Its a new year and with it comes all sorts of predictions for what this year may bring us. We decided to make a few of our own predictions and tell about some things we are looking forward to in tech in 2016.
1. Girls Who Code comes to Orlando!
In November, WeVenture announced several initiatives focused on making Orlando a city that empowers women entrepreneurs. One of those initiatives is an Orlando chapter of Girls who Code, a non-profit "working to close the gender gap in the technology and engineering sectors". Girls Who Code programs for Orlando are still being developed, but we expect to see several workshops in the first quarter, a camp during spring break and possible 2 summer camps! If you are a female coder and would like to get involved with Girls Who Code in Orlando, send an email to either WeVenture or Code Hangar and we will find a way for you to contribute!
2. App-for-equity Angel Developers
In 2016, we expect to see a rise in what is known as 'Angel Coding' or 'App-for-Equity' development. It is often difficult for young businesses and startups to find engineering talent to help bring their business ideas to market, especially if they don't have a lot of cash on hand. Angel Developers are helping to solve this problem and giving founders a head start against the competition in exchange for equity or smaller development fees. Similar to the way that Angel Investors invest capital, Angel Coders invest time and technical expertise. Its tough to succeed as a startup and we are looking forward to seeing what the model for success in Angel Coding looks like.
3. Remote Jobs
In November, WeVenture
2015 has marked a mass exodus of developers away from standard office environments to... well, anywhere. Since software developers work primarily on their computers and thanks to awesome collaboration and communication tools, many companies have eliminated their offices in favor of distributed teams. This gives employees the freedom to travel or spend more time with their families and thats really attractive to top talent. Websites like workingnomads.co, and weworkremotely.com/ are making it easier for remote workers to find remote jobs. We expect to see the trend of remote work rise throughout 2016.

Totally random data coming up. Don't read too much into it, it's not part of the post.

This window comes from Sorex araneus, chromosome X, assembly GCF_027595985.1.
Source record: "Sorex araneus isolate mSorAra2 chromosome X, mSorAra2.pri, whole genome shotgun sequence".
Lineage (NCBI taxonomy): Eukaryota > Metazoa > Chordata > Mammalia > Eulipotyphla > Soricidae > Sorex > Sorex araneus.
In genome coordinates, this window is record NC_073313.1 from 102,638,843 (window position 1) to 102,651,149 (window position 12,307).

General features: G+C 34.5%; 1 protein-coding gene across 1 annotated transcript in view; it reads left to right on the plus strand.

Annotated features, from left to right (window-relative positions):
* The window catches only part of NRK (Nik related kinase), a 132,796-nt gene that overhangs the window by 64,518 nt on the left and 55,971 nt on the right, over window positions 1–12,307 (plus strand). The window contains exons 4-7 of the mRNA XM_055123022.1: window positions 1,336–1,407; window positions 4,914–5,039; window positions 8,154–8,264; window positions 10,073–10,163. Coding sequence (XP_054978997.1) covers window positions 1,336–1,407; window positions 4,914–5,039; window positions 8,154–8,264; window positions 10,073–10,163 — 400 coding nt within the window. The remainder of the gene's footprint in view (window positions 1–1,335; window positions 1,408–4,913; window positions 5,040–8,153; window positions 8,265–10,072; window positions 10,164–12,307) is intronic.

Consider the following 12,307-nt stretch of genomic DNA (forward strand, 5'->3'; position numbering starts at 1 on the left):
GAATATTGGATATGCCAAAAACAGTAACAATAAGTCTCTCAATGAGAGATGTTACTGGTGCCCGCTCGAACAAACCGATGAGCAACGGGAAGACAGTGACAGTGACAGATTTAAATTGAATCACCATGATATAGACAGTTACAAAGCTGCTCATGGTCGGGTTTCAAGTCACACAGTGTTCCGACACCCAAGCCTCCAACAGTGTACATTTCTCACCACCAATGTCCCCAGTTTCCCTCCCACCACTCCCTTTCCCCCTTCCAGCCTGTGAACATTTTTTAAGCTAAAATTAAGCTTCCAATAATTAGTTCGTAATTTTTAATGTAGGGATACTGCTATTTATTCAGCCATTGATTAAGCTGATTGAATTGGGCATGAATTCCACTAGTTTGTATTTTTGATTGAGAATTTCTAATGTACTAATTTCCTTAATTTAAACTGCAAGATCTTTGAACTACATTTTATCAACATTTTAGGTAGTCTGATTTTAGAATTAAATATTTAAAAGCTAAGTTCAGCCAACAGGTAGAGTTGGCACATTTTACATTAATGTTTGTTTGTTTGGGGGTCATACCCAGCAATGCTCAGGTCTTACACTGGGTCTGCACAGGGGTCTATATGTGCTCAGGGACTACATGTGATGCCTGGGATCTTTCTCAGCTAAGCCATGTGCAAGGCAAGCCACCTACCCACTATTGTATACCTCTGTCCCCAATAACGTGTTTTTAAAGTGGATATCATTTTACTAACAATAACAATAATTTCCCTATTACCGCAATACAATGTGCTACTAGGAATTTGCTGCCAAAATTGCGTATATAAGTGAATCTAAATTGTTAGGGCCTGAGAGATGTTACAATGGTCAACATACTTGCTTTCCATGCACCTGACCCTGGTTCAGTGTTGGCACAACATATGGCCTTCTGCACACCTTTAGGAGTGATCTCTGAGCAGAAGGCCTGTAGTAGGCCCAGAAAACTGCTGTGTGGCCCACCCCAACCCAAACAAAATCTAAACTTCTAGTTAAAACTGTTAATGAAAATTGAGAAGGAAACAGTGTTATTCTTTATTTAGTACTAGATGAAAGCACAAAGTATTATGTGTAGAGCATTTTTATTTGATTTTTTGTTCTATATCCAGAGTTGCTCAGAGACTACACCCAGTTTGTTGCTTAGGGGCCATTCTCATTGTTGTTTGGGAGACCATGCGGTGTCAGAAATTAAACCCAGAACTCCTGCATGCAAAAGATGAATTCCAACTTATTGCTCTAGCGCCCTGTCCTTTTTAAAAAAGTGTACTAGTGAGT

4. Machine Learning
With the barriers to entry crumbling around Application Development (via the multitude of excellent online learning tools, strong communities, and popular frameworks) and the world devOps and systems architecture becomes more accessible via container systems like Docker and the many Platform-as-a-Service offerings: the Information part of the Information Age is has become much cheaper for individuals and companies to collect.
This means that, for the masses of tech companies, the digital hierarchy of needs is going to shift from "basic" application development to intelligence development. We expect Machine Learning jobs to be the next big position that forward-thinking startups will be hiring for, and for Machine Learning tools and frameworks to start becoming popularized.
5. Real-Time Web Proliferation
The real-time web is something you are used to seeing on many of your favorite apps (Google Drive, Trello, etc). Wikipedia defines it as: The real-time web is a network web using technologies and practices that enable users to receive information as soon as it is published by its authors, rather than requiring that they or their software check a source periodically for updates. Until recently, the engineering efforts required to provide those real-time features at large scale were too costly for most smaller systems and companies to afford. However, with the traction and popularity RethinkDB (billed as the open-source database for the realtime web) has been garnering, combined with maturing libraries for WebRTC, we expect to see more and more applications across the web continue to expand the real-time trend.
HTTP/2 is a replacement for how HTTP is expressed “on the wire.” It is not a ground-up rewrite of the protocol; HTTP methods, status codes and semantics are the same, and it should be possible to use the same APIs as HTTP/1.x (possibly with some small additions) to represent the protocol.
This technology has been available in select browsers since the beginning of 2015 at least. However, over the past year, it has been making it into more versions. Another big factor is large organizational support from companies such as google, facebook, Nginx, and certain CDN's. Lastly we think this year will be ripe for libraries that will help developers leverage HTTP/2 in the client and on the server. Below are the high level advantages of HTTP/2.
- is binary, instead of textual
- is fully multiplexed, instead of ordered and blocking
- can therefore use one connection for parallelism
- uses header compression to reduce overhead
- allows servers to “push” responses proactively into client caches
Its looking like a great year for tech in 2016. We hope you have an amazing year!
What do you trends in technology do you see rising up this year? We would love to hear your predictions. Share your thoughts in a comment below!